Mum of four

As a mum of four, she understands perfectly the kind of things that can put you off your stride as a businesswoman – illnesses, holidays and so forth. Indeed, approaching the deadline for submitting her book to the publisher, two of her children got chicken pox and another one broke their arm. “You have to understand that there are phases when things don’t go so well, but that is not your whole life. Don’t beat yourself up,” she says.

Christine started the business after moving to Denmark from Paris. In Paris she had set up her first business – a recruitment company – with a partner. She says that she didn’t have a big plan to start a business, but there was a demand for help with recruitment so she and her partner “went with the flow”. She was 25 at the time with a background in sales and marketing and found she really enjoyed being her own boss and doing things she wouldn’t have been able to do as a young woman employee.

Then she had children and wanted to spend more time with them. She sold her part in the business and moved to Denmark. After the 2008 crisis her husband was struggling to find a job so Christine went back to a regular job. By then, though, she had got the entrepreneur bug. When she became pregnant with her twins, now aged five [her older children are 11 and 13], she decided to set up a home business, coaching other businesswomen from home. As her twins got older, she was able to get out more and network.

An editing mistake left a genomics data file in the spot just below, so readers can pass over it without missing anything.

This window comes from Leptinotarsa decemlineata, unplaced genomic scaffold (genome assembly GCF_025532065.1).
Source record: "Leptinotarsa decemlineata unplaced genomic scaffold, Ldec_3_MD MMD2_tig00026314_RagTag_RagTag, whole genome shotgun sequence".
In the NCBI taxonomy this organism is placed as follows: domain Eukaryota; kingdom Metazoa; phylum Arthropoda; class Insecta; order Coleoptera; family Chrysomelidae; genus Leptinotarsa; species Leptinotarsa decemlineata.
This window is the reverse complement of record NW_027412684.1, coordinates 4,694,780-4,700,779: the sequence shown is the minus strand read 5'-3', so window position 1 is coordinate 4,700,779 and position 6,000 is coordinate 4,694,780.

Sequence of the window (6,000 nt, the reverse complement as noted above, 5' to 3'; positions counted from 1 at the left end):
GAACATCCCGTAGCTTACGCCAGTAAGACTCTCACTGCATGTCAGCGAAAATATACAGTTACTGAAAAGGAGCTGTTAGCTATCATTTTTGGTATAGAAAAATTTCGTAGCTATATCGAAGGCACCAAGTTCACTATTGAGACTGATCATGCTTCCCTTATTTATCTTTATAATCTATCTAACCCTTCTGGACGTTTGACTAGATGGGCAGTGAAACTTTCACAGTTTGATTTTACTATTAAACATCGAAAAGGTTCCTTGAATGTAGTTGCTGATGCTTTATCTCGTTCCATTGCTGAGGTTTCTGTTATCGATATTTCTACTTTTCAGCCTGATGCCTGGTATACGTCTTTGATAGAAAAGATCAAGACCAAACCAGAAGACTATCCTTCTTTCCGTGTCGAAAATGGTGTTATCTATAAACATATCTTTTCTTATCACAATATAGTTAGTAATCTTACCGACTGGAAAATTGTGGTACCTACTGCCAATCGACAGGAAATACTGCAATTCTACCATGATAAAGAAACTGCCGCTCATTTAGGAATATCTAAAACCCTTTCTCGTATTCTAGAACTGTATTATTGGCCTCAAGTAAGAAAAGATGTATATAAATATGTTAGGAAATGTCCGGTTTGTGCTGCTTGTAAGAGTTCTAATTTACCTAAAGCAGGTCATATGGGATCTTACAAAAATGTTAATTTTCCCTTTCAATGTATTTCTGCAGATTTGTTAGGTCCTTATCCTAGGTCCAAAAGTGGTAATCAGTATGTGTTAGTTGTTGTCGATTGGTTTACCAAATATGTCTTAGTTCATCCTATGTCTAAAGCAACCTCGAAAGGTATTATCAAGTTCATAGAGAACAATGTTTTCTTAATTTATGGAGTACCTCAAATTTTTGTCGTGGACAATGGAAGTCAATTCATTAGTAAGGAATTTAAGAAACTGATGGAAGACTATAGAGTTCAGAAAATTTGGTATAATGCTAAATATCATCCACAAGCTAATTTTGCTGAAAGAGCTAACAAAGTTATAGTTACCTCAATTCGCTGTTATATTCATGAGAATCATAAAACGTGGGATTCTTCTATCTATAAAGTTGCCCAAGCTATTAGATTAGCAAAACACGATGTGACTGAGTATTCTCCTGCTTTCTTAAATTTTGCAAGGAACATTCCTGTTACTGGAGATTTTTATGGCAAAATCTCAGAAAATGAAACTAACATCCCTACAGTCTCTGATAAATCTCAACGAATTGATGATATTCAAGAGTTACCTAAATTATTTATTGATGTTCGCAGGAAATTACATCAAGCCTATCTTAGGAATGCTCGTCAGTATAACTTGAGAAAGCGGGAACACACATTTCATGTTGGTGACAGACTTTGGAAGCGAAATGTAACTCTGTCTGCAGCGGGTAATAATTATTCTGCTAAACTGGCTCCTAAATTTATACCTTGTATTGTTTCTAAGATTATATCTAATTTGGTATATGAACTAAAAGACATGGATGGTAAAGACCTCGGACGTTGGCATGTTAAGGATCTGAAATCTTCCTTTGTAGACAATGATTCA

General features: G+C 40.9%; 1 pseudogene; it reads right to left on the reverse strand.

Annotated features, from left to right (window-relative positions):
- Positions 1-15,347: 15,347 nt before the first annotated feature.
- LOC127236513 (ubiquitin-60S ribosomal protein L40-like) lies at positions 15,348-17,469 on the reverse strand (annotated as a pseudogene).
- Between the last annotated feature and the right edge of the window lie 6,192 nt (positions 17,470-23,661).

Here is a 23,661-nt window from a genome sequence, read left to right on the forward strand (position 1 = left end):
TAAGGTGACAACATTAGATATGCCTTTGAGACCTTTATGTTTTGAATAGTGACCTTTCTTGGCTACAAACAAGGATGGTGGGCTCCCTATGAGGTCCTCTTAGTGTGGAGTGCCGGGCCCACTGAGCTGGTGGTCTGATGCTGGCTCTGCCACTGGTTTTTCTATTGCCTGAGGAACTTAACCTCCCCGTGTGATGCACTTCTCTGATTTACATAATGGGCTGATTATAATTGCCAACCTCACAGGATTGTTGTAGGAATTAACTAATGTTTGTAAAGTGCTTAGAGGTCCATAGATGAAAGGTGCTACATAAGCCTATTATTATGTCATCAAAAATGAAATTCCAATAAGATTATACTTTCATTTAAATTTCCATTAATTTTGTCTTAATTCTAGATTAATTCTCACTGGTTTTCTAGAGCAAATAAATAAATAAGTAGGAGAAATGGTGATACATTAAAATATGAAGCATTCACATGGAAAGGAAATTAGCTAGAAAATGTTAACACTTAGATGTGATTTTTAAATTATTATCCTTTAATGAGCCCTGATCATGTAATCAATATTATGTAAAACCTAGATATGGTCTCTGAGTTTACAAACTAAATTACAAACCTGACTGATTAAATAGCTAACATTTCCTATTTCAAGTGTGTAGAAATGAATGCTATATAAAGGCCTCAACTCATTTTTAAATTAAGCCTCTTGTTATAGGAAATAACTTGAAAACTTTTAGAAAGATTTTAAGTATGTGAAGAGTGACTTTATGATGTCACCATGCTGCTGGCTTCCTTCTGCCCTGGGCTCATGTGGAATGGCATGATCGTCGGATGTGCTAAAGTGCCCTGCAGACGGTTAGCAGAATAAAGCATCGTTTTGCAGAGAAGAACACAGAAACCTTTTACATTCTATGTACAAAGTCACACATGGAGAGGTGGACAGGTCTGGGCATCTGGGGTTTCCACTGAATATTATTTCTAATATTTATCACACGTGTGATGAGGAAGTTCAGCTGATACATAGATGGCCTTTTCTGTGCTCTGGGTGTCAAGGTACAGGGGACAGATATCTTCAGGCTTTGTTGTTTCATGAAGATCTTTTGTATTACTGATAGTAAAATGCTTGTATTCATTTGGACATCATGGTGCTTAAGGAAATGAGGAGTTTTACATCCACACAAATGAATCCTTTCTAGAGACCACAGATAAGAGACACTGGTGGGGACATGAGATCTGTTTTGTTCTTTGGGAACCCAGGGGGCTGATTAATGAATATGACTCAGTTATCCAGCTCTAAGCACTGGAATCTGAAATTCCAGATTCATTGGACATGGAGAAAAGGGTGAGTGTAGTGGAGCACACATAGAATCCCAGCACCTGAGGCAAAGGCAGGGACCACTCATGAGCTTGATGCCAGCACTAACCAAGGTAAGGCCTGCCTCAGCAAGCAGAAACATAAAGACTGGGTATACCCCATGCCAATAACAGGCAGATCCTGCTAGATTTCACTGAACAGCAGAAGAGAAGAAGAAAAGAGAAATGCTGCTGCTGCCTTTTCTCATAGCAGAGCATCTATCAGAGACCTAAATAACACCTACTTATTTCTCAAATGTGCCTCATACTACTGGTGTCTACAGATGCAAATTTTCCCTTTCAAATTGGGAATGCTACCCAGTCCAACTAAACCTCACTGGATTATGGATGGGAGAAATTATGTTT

Christine runs time-saving workshops to help business women squeeze the most out of their day. A key issue is focusing on the important things and knowing what the things are that will keep your business moving forward. She agrees that prioritising, organising and adapting to change tend to be skills that parents have in abundance – at least they are skills they use everyday so it is about honing these and giving women greater confidence in themselves.

Christine is now doing promotion and workshops around the book’s main themes and has had positive feedback from mums and dads.

She has also just started a new business on a totally different theme. She is CEO of Nordic Data Intelligence, a business focusing on cybersecurity, Artificial Intelligence and big data. Her business partner has expertise in these areas and Christine has the business nous. She will run the two businesses alongside each other.

Christine hopes her book shows that women don’t have to work in a corporate and work all hours to succeed in business. “There’s more than one way to be a businesswoman,” she says.

Some tips from Christine:

  • Choose what you love and it will give you the energy to get over all the obstacles. Doing something you don’t like will drain your energy.
  • Set expectations with your partner if you have one so that you have their support.
  • Get out if you work from home. Network with other entrepreneurs. It will make you feel you are moving forward.
  • Look after yourself and you will make better decisions.
  • Don’t beat yourself up. Sometimes there are rocky patches and things don’t go to plan. Move on.
  • Stay away from social media as much as possible; at the very least, ensure you do the major tasks first before you look at social media.
  • Delegate if you can find someone who loves the things you hate.

*Business Mum is published by LID Publishing, price £12.99.